Essay on Life in a Village:
Life in a village is an unvarnished (not shining) tale. Ill-clad, ill-housed, ill-fed and illiterate a villager passes his days his own dum-driven cattle. He generally lives in a hut-like made of mud, wood and straw. His diet is also very simple. It consists of bread, rice, dal and vegetables. He wears coarse clothes.
A villager is generally a farmer. About 95% of the villagers live on land. Only five per cent pursue other occupations like the army and civil service, business and trade. The life of a villager is very hard. His women folk also work along with him in the fields. All of them work very hard day and night, and yet it is difficult for them to make both ends meet.
Besides the economic distress, a villager also suffers from a number of social evils. Litigation is very common in a village. People fall out even over the slightest pretext (cause). Quarrels and litigation mean the waste of time, energy and money of poor villagers. Superstitions are not uncommon and rumours and scandals are only too frequent.
Moreover, a village lacks most of the amenities of modern life. It affords very few amusements. It has no library where poor villagers may learn something about the world around him; it has no tomashghar where he may find a recreation. Medical facilities in many cases are not properly available. There is no civic and hygienic sense among villagers.
The life of a villager is often dull and unattractive. The only things which come to break the monotony (dullness) of his life are a fair, a scandal or a dispute, a death or a marriage. It is a life steeped in ignorance, superstition and poverty.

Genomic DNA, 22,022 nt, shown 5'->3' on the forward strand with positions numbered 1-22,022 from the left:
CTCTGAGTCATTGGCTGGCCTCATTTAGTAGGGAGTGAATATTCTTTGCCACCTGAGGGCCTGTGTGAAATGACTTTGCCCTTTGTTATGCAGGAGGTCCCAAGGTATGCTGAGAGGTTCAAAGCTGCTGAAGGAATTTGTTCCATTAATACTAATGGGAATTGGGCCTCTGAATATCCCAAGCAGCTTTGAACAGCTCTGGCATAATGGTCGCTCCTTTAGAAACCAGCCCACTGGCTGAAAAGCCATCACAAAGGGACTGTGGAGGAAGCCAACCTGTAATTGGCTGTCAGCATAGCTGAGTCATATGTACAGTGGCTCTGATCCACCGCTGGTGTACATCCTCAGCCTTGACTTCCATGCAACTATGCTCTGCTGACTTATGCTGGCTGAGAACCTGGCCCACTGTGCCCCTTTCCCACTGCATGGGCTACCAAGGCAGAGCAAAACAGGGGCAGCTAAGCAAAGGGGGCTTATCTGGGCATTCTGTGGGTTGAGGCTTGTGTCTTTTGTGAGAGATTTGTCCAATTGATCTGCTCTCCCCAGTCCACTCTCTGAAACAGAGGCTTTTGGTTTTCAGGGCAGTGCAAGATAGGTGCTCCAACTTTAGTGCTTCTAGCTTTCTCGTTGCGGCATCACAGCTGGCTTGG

Another aspect of human life villagers has seldom developed. Living amidst the scenes and sights of Nature. It is a pity that they cannot appreciate them. Greenfields, leafy trees, lowing herds, singing birds and bubbling springs would delight a city-bred person, but rarely a villager.
But recently the lot of a villager has begun to improve. Schools and dispensaries have been opened in most of the villages so that illiteracy and disease may be removed. There is generally a Panchayatghar where the petty disputes of villagers are heard and settled. There is also a radio set along with a loudspeaker which amuses the villagers with songs and gives them the latest information about the weather conditions, the market prices and tips to improve agriculture. Landlordism and the jagirdari system have been abolished. The land has been to the tiller. The price level of agricultural products has gone up. Foodgrains, vegetables, fruit, milk, etc. all have become dearer with the result that a lot of villagers have begun to improve. Now common things like a cycle, a radio set, a watch, a mobile phone etc., are no longer beyond the reach of villagers. Sanitary conditions have begun to improve. Electricity has been provided to most of the villages and a network of roads has been spread to connect villages with their nearest towns. It is hoped that the life of a villager will be made still better, happier and stronger in the near future.